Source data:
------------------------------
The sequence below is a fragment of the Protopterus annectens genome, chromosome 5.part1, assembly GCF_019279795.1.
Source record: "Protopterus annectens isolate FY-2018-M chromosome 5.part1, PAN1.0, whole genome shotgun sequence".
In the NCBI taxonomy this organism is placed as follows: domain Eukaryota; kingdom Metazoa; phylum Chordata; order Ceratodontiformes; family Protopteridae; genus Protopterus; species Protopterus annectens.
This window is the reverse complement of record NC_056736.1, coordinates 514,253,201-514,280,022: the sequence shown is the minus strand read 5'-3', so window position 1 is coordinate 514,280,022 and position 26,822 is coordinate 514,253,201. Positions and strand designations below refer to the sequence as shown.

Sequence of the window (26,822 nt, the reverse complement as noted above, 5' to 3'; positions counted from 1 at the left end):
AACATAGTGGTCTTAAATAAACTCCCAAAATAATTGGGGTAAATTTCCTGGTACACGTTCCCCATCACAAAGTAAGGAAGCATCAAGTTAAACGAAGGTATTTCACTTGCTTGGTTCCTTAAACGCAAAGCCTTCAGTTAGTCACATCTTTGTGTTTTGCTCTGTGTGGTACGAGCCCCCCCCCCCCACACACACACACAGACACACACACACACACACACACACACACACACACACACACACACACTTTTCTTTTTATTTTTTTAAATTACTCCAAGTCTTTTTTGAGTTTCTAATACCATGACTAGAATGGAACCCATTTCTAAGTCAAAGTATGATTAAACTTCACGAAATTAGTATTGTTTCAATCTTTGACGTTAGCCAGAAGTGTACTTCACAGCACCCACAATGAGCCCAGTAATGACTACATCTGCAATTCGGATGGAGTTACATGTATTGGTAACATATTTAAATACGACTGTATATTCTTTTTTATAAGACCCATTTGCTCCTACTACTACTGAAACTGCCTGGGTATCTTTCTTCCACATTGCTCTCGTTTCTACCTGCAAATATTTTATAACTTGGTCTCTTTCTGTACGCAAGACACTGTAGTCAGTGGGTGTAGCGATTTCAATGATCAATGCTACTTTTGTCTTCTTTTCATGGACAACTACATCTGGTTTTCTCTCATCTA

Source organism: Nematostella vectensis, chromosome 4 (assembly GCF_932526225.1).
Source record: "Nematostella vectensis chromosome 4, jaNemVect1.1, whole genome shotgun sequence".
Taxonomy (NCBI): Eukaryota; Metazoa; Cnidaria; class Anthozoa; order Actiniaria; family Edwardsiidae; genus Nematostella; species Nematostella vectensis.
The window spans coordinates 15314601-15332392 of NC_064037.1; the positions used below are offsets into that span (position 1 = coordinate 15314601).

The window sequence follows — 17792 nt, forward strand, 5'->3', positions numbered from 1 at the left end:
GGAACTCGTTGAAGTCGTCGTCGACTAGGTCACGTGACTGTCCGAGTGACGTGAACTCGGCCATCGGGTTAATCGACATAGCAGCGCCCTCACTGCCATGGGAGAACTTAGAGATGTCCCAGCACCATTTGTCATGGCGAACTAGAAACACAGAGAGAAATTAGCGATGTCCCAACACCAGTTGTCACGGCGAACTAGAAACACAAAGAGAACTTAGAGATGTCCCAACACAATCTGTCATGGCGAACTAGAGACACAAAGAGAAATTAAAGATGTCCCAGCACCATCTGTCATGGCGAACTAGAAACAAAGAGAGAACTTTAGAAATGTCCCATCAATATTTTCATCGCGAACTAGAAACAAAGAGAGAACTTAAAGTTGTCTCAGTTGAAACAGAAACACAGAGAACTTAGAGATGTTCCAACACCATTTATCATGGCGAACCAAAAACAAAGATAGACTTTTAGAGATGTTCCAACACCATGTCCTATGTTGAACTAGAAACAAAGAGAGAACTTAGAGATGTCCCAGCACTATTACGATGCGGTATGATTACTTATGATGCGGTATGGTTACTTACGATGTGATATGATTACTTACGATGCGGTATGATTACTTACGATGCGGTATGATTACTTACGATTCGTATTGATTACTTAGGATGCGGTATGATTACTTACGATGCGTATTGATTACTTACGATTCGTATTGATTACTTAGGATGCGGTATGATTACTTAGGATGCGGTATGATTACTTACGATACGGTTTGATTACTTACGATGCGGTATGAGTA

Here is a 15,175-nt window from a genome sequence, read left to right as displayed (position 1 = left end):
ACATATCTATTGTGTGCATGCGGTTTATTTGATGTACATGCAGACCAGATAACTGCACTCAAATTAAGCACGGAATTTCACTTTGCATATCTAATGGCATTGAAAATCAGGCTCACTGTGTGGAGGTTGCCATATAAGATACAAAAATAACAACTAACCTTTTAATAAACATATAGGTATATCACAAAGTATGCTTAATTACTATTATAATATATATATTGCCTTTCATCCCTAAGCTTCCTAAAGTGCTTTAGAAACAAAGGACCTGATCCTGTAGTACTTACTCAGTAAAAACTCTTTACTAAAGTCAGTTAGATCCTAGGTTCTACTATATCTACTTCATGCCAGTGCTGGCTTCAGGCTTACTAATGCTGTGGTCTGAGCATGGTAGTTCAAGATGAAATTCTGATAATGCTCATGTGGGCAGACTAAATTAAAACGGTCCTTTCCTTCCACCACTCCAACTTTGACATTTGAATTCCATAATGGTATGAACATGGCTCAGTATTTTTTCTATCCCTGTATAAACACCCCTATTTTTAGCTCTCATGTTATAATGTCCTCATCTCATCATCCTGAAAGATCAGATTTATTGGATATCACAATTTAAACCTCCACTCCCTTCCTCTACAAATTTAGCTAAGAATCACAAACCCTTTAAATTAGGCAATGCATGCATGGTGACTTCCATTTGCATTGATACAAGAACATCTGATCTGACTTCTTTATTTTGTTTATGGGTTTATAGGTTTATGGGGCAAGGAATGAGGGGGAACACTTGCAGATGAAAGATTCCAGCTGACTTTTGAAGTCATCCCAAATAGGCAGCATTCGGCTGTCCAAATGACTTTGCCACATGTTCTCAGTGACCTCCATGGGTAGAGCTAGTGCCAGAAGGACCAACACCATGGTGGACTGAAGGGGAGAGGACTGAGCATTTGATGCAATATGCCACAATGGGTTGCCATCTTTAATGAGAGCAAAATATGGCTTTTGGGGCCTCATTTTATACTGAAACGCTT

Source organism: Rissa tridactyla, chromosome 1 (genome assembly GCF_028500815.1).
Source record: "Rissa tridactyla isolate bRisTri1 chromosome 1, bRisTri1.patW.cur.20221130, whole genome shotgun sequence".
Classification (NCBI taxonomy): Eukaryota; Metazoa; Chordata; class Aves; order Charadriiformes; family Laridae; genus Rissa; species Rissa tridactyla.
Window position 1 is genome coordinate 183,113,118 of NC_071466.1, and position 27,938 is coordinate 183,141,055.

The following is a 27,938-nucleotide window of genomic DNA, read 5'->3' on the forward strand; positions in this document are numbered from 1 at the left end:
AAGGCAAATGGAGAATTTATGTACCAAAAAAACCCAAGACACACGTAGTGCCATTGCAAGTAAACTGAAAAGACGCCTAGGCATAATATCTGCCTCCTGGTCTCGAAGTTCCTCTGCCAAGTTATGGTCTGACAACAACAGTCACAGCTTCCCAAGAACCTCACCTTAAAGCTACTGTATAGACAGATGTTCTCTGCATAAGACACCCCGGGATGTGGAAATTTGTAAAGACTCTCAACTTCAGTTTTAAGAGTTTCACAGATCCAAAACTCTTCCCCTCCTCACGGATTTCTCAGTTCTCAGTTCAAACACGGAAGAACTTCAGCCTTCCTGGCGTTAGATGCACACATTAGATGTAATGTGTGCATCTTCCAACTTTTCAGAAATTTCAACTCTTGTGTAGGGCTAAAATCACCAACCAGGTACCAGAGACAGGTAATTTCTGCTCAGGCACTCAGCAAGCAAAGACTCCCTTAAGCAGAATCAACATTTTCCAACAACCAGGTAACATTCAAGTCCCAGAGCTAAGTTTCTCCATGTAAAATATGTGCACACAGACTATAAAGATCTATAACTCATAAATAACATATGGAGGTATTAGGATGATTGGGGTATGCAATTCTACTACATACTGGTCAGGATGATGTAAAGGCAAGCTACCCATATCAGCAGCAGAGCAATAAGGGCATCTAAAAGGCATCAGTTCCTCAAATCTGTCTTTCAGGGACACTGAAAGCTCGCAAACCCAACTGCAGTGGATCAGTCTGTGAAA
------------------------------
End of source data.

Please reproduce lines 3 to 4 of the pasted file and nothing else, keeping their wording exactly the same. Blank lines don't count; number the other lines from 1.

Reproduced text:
In the NCBI taxonomy this organism is placed as follows: domain Eukaryota; kingdom Metazoa; phylum Chordata; order Ceratodontiformes; family Protopteridae; genus Protopterus; species Protopterus annectens.
This window is the reverse complement of record NC_056736.1, coordinates 514,253,201-514,280,022: the sequence shown is the minus strand read 5'-3', so window position 1 is coordinate 514,280,022 and position 26,822 is coordinate 514,253,201. Positions and strand designations below refer to the sequence as shown.